Classical Editor: Rob Barnett                               Founder Len Mullenger:

Jean Baptiste LOEILLET (1608-1730)
Suite No. 1 in G minor
Allamande, Corente, Sarabanda, Aria, Minuet, Giga
Antonio VIVALDI (1678-1741)
Sonata in B flat Major, R.46
Largo, Allegro, Largo II, Allegro II
George Frideric HANDEL (1685-1759)
Sonata in A minor, Op.1, No.4 (HWV 362)
Larghetto, Allegro, Adagio, Allegro
Dominico SCARLATTI (1685-1757)
Sonata in D Major, K 490
Sonata in D Major, K 491
Sonata in C Major, K 501
Sonata in C Major, K 308
Sonata in C Major, K 309
Sonata in G Major, K 390
Sonata in G Major, K 391
Sonata in F minor, K 238

Sonata in F minor, K 239
David Russell (guitar)
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I have always admired the artistry of David Russell and on this recording he has excelled even his own already high standards. The phrasing and voicing flow so naturally from him that it seems so obviously correct and tasteful, yet to achieve it is a gift imparted to so few. Ornamentation is so well articulated as to appear effortless; in fact any difficulties are swept aside so that all that remains is the purity of the music.

His choice of programme is also inspired, no well worn out or too familiar pieces here; all are interesting and musically entertaining.

All the music on this disc are transcriptions (I presume by Russell himself). The Loeillet and Scarlatti from the harpsichord, and the Vivaldi and Handel from the cello and flute respectively. While the guitar and harpsichord share the plucked nature of sound production, David Russell gives a more than adequate alternative to the bowed timbres of the Vivaldi and the woodwind nuances of the flute pieces of Handel.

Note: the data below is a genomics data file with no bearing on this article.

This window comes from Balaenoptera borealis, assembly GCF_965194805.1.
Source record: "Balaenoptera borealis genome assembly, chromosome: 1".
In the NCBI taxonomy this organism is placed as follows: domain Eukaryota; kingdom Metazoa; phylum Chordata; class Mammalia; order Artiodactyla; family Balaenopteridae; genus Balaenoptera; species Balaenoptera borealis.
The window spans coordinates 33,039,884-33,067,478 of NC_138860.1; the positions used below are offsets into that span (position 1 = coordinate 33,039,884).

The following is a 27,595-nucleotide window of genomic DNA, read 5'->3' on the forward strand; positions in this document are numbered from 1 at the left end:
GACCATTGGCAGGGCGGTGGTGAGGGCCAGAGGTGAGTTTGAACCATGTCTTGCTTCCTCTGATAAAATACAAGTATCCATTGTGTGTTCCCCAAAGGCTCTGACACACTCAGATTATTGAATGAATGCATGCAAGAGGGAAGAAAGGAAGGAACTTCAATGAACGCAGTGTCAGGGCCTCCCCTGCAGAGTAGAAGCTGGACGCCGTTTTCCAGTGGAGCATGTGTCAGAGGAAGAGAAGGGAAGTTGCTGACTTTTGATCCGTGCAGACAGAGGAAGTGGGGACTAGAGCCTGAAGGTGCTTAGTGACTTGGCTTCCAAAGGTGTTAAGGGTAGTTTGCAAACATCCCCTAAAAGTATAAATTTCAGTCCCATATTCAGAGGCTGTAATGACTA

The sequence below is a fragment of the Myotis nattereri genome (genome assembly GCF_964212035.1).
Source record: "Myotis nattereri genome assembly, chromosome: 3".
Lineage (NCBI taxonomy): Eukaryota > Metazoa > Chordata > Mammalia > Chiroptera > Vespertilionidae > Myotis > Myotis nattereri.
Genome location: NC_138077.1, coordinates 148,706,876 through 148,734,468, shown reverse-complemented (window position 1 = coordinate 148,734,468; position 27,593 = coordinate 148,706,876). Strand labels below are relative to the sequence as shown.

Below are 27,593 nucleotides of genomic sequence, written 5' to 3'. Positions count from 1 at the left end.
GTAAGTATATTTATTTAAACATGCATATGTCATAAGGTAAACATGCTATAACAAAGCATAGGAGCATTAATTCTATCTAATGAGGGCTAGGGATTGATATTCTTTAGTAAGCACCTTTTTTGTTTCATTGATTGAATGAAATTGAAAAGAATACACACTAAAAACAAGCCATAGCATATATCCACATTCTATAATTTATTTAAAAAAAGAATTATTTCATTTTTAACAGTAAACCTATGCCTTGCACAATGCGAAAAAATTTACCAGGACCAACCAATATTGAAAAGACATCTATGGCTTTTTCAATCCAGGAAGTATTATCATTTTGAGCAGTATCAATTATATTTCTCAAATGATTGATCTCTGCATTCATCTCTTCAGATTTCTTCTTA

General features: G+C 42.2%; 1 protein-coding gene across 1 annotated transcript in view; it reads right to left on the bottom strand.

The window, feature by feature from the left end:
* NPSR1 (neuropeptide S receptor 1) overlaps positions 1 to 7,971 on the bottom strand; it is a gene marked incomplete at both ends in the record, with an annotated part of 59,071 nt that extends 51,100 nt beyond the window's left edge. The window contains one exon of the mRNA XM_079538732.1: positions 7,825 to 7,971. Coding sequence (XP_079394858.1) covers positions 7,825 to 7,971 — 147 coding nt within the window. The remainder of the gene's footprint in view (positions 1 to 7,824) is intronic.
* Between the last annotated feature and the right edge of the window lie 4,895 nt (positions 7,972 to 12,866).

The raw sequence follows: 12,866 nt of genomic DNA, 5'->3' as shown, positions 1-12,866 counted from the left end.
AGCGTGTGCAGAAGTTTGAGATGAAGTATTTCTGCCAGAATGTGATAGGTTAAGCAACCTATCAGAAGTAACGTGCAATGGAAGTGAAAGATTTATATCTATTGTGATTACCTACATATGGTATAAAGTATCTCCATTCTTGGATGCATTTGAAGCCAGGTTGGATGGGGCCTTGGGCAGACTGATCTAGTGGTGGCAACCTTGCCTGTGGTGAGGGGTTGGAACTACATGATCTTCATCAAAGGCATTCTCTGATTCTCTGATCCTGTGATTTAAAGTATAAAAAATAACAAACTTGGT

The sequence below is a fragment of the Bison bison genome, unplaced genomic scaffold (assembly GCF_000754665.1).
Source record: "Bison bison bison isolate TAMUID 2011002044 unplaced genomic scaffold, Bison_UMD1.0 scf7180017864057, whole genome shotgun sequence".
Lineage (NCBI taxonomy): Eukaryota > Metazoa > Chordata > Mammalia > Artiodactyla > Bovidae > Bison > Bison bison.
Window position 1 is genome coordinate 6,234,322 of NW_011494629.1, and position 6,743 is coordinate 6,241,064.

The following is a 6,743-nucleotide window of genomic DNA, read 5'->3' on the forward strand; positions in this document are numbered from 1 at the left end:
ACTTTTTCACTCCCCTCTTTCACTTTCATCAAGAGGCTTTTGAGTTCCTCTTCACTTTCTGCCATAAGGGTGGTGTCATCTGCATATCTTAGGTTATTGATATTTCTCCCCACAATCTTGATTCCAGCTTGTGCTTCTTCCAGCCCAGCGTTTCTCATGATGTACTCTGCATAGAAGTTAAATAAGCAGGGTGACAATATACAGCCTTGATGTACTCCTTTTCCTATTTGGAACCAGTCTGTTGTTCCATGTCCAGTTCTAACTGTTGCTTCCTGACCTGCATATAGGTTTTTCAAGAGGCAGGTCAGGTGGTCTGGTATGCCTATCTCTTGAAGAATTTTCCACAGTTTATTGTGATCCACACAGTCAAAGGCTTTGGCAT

Of the four composers included here only Jean Baptiste Loeillet was unfamiliar to me but Russell's playing of the Suite No.1 in G minor reveals music of real stature (listen to the ornaments on the Minuet).

Many of the Sonatas of Dominico Scarlatti are well known in guitar transcription but on the whole David Russell's selection is new to me. Of the nine played here only K391 (Longo 79) is familiar as a guitar solo from the recording of Andrés Segovia (MCA MUCS 105) and here again Russell's readings of these fine works are exemplary.

In the final analysis everything about this disc radiates quality, the player, the music and the recording are all of the highest calibre and I would go as far as to say that this is the finest guitar recordings of baroque music ever.

Andy Daly

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